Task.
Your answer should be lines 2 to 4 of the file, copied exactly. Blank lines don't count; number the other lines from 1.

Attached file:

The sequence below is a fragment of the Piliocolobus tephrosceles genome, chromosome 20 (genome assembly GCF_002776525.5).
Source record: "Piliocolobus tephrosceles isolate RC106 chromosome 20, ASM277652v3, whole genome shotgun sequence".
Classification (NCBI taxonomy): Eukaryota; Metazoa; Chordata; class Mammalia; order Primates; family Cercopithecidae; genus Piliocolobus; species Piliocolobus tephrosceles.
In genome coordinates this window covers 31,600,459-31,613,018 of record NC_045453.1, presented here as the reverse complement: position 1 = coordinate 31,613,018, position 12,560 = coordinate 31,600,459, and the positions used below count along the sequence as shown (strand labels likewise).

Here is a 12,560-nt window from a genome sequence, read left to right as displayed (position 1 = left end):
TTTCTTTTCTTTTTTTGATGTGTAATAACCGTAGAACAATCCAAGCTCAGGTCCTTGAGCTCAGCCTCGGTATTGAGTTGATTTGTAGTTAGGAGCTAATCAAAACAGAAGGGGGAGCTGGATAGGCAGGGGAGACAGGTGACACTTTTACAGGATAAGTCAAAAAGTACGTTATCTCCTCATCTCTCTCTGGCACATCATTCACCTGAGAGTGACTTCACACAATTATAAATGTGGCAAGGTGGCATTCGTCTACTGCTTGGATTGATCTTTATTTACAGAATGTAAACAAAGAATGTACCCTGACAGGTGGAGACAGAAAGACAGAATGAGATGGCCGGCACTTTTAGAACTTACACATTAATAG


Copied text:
Source record: "Piliocolobus tephrosceles isolate RC106 chromosome 20, ASM277652v3, whole genome shotgun sequence".
Classification (NCBI taxonomy): Eukaryota; Metazoa; Chordata; class Mammalia; order Primates; family Cercopithecidae; genus Piliocolobus; species Piliocolobus tephrosceles.
In genome coordinates this window covers 31,600,459-31,613,018 of record NC_045453.1, presented here as the reverse complement: position 1 = coordinate 31,613,018, position 12,560 = coordinate 31,600,459, and the positions used below count along the sequence as shown (strand labels likewise).